If you ever venture to Southwest USA and you head out of the cities, you’ll be able to identify the boondocks by “towns” with just a gas station and a post office, or when you see more deer than cars, and when you see the hawks circling over cliff faces. Then you’re in the boonies.

And who knows what you’ll find there?

Wednesday, 25 September 2013

Book - Paper View

Photo by Reinis Ivanovs


[Old English bōc = Old Frisian, Old Saxon bōc (Dutch boek), Old High German buoh (German Buch), Old Norse bók (compare with Gothic bōka letter of the alphabet), from a Germanic base usually taken to be related to BEECH, as the wood of rune-tablets.]

1 A writing, a written document; a charter, a deed. Long obsolete excluding Historical. OE

2 obsolete. A narrative, a record, a list. OE-L17

3 A collection of sheets of paper or other material, blank, written or printed, fasted together so as to form a material whole; especially one with sheets pasted or sewn together at the edge, with protective covers; a literary composition of any kind long enough to fill one or more such volumes. OE

4(a) specifically The Bible. Formerly also, a copy of the Bible. ME

4(b) specifically A volume of blank sheets in which financial transactions, minutes, notes, etc., are entered;
in plural accounts, annals, records. LME

4(c) specifically The script of a play, film, etc.; the libretto of an opera, oratorio, etc. L16

4(d) specifically A magazine. Now colloquial. E19

4(e) specifically A record of bets made with several different people on a particular race etc. E19

4(f) specifically The telephone directory. E20

5 A man subdivision of a literary composition; any of the component works forming the Bible. ME

6(a) Book learning, study, scholarship. Now only in plural, passing into sense 3. ME

7(b) obsolete. Benefit of clergy. E17-E18

8 A set of things bound or collected together to resemble a book,
e.g. sheets of gold leaf, tickets, matches, stamps, six tricks at cards, etc.; an aggregate of laminar crystals. L15

As I continue my journey through the English language, it seems only fitting that I should stop at book, despite it being quite an unremarkable word at first glance. It's of Germanic stock, just one syllable - both common characteristics in English words. That it's likely related to beech, however, from a time when runes were carved into wooden tablets, does give pause for reflection on the breathtaking evolution of the simple book.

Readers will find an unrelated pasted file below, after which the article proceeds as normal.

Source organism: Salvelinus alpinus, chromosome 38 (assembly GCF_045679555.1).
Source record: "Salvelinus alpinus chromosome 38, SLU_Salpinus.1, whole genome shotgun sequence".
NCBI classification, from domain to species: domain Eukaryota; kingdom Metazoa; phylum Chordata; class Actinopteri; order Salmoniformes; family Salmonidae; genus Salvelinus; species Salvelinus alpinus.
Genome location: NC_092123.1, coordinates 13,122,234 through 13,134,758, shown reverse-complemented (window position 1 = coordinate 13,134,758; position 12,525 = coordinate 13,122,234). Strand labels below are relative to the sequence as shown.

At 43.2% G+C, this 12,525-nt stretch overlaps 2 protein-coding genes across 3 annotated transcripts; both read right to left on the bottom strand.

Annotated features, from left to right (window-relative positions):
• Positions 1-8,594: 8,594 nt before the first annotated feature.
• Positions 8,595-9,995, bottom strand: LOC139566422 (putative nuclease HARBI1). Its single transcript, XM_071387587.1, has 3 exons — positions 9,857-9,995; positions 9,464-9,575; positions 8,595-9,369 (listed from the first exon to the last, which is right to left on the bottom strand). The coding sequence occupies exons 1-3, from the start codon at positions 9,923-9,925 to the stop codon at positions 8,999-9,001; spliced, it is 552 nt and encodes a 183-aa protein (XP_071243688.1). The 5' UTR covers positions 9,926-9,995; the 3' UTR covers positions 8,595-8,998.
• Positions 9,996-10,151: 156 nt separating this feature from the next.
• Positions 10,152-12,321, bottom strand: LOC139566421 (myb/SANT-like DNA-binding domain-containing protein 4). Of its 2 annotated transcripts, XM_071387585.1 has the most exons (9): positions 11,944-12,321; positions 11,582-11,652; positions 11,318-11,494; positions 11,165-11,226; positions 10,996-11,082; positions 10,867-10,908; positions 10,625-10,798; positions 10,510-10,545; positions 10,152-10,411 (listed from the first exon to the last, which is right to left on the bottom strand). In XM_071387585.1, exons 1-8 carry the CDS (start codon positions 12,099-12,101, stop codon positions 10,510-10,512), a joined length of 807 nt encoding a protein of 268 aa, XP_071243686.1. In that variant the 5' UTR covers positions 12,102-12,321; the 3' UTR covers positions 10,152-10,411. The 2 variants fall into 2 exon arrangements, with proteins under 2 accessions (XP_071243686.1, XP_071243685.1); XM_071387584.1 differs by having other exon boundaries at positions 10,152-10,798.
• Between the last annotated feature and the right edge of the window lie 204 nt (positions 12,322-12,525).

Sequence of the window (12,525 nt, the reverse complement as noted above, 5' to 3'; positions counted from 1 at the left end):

Had I been an Egyptian, for example, sunning myself on the banks of the Nile 5,000 years ago, my reading material of choice would have been papyrus. At other points in history I would have been lugging around stone or clay tablets. As for scrolls, I could have been Greek, Roman, Hebrew or even Chinese to have used those. Today, of course, we have the familiar book, although its journey has been one of continual development, from the painstaking process of copying every book by hand, to the process of woodblock printing (which involved carving every page by hand so that it could be printed), and then the invention of movable type so that pages could simply be rearranged for printing, thus dramatically reducing both the labour and expense of making a book.

Today is no less exciting, as we observe the unfolding of the information age, with the internet, blogs, websites and e-readers all giving us new and different ways to read and expand our minds. In fact, there is more opportunity to read now then there ever has been before; that classic you've always wanted to read, or that novel you've heard is life-changingly wonderful - there's really no reason for you not to read it. After all, it's not like you have to carry around a block of carved beech, is it?

Book, E-reader
Photo by Robert Couse-Baker

What book has changed your life?

Which books do you think have been the most influential in history?

What do you think of the current shift from paper books to electronic media?

Your most bookish comments are all welcome.

Tuesday, 24 September 2013

Booboisie - The Rise of the Unintelligentsia

Loud, Drinking, Night club, Dancing,
Photo by Nick Minieri 


Noun. US slang. Early 20th century.
[Jocular from BOOB noun a silly, stupid or childish person; after bourgeoisie.]

Boobs as a class, stupid people.